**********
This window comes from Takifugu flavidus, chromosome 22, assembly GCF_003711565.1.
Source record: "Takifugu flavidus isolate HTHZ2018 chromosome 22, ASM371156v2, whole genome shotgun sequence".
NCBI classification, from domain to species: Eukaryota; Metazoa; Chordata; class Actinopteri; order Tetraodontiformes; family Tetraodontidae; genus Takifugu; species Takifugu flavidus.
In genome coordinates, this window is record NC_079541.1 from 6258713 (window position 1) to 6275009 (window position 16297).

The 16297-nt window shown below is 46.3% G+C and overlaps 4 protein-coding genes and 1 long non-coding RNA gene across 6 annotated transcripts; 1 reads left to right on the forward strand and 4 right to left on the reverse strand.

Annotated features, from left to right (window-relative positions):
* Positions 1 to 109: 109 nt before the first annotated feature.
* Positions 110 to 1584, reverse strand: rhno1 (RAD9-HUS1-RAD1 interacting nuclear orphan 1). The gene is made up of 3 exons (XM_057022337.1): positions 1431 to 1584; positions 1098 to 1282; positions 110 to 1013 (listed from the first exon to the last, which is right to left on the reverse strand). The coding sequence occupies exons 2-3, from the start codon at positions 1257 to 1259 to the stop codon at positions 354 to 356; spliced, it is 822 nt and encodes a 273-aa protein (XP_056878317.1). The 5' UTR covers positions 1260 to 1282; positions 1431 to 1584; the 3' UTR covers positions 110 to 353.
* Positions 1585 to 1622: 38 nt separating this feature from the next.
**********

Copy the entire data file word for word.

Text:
This window comes from Takifugu flavidus, chromosome 22, assembly GCF_003711565.1.
Source record: "Takifugu flavidus isolate HTHZ2018 chromosome 22, ASM371156v2, whole genome shotgun sequence".
NCBI classification, from domain to species: Eukaryota; Metazoa; Chordata; class Actinopteri; order Tetraodontiformes; family Tetraodontidae; genus Takifugu; species Takifugu flavidus.
In genome coordinates, this window is record NC_079541.1 from 6258713 (window position 1) to 6275009 (window position 16297).

The 16297-nt window shown below is 46.3% G+C and overlaps 4 protein-coding genes and 1 long non-coding RNA gene across 6 annotated transcripts; 1 reads left to right on the forward strand and 4 right to left on the reverse strand.

Annotated features, from left to right (window-relative positions):
* Positions 1 to 109: 109 nt before the first annotated feature.
* Positions 110 to 1584, reverse strand: rhno1 (RAD9-HUS1-RAD1 interacting nuclear orphan 1). The gene is made up of 3 exons (XM_057022337.1): positions 1431 to 1584; positions 1098 to 1282; positions 110 to 1013 (listed from the first exon to the last, which is right to left on the reverse strand). The coding sequence occupies exons 2-3, from the start codon at positions 1257 to 1259 to the stop codon at positions 354 to 356; spliced, it is 822 nt and encodes a 273-aa protein (XP_056878317.1). The 5' UTR covers positions 1260 to 1282; positions 1431 to 1584; the 3' UTR covers positions 110 to 353.
* Positions 1585 to 1622: 38 nt separating this feature from the next.